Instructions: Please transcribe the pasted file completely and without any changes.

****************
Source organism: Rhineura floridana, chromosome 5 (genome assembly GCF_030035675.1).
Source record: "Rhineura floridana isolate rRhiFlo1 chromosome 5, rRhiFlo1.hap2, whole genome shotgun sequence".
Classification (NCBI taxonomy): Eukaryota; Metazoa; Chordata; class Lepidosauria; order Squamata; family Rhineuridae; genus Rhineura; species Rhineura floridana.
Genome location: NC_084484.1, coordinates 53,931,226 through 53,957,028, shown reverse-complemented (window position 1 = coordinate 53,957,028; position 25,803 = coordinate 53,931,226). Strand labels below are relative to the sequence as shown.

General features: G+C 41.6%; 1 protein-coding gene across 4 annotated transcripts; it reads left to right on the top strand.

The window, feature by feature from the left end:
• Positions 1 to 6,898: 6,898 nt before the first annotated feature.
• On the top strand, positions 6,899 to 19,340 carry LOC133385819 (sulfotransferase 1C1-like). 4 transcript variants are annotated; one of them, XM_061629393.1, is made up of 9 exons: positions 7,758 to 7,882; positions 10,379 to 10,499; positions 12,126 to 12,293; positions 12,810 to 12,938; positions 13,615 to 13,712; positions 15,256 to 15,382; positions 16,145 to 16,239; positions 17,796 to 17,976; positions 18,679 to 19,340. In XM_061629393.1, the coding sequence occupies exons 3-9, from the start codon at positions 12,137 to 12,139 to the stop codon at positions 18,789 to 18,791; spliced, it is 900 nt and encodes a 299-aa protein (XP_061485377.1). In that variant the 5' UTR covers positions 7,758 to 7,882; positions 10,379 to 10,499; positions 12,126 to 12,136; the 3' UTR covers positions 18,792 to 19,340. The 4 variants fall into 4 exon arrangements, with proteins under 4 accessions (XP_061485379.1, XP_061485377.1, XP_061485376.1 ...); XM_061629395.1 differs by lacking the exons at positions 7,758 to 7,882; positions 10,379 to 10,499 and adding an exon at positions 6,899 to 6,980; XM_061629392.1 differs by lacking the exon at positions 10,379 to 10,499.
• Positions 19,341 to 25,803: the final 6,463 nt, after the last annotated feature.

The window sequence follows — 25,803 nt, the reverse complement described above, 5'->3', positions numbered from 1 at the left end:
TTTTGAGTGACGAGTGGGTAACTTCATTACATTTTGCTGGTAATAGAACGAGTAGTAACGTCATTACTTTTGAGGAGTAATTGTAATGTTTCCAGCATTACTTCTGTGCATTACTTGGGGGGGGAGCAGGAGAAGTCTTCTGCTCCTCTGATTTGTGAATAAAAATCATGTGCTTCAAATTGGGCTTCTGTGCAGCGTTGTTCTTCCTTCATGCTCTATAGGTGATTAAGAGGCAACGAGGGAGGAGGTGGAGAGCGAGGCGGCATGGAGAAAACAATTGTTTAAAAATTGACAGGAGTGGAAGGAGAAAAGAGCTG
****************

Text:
Source organism: Rhineura floridana, chromosome 5 (genome assembly GCF_030035675.1).
Source record: "Rhineura floridana isolate rRhiFlo1 chromosome 5, rRhiFlo1.hap2, whole genome shotgun sequence".
Classification (NCBI taxonomy): Eukaryota; Metazoa; Chordata; class Lepidosauria; order Squamata; family Rhineuridae; genus Rhineura; species Rhineura floridana.
Genome location: NC_084484.1, coordinates 53,931,226 through 53,957,028, shown reverse-complemented (window position 1 = coordinate 53,957,028; position 25,803 = coordinate 53,931,226). Strand labels below are relative to the sequence as shown.

General features: G+C 41.6%; 1 protein-coding gene across 4 annotated transcripts; it reads left to right on the top strand.

The window, feature by feature from the left end:
• Positions 1 to 6,898: 6,898 nt before the first annotated feature.
• On the top strand, positions 6,899 to 19,340 carry LOC133385819 (sulfotransferase 1C1-like). 4 transcript variants are annotated; one of them, XM_061629393.1, is made up of 9 exons: positions 7,758 to 7,882; positions 10,379 to 10,499; positions 12,126 to 12,293; positions 12,810 to 12,938; positions 13,615 to 13,712; positions 15,256 to 15,382; positions 16,145 to 16,239; positions 17,796 to 17,976; positions 18,679 to 19,340. In XM_061629393.1, the coding sequence occupies exons 3-9, from the start codon at positions 12,137 to 12,139 to the stop codon at positions 18,789 to 18,791; spliced, it is 900 nt and encodes a 299-aa protein (XP_061485377.1). In that variant the 5' UTR covers positions 7,758 to 7,882; positions 10,379 to 10,499; positions 12,126 to 12,136; the 3' UTR covers positions 18,792 to 19,340. The 4 variants fall into 4 exon arrangements, with proteins under 4 accessions (XP_061485379.1, XP_061485377.1, XP_061485376.1 ...); XM_061629395.1 differs by lacking the exons at positions 7,758 to 7,882; positions 10,379 to 10,499 and adding an exon at positions 6,899 to 6,980; XM_061629392.1 differs by lacking the exon at positions 10,379 to 10,499.
• Positions 19,341 to 25,803: the final 6,463 nt, after the last annotated feature.

The window sequence follows — 25,803 nt, the reverse complement described above, 5'->3', positions numbered from 1 at the left end:
TTTTGAGTGACGAGTGGGTAACTTCATTACATTTTGCTGGTAATAGAACGAGTAGTAACGTCATTACTTTTGAGGAGTAATTGTAATGTTTCCAGCATTACTTCTGTGCATTACTTGGGGGGGGAGCAGGAGAAGTCTTCTGCTCCTCTGATTTGTGAATAAAAATCATGTGCTTCAAATTGGGCTTCTGTGCAGCGTTGTTCTTCCTTCATGCTCTATAGGTGATTAAGAGGCAACGAGGGAGGAGGTGGAGAGCGAGGCGGCATGGAGAAAACAATTGTTTAAAAATTGACAGGAGTGGAAGGAGAAAAGAGCTG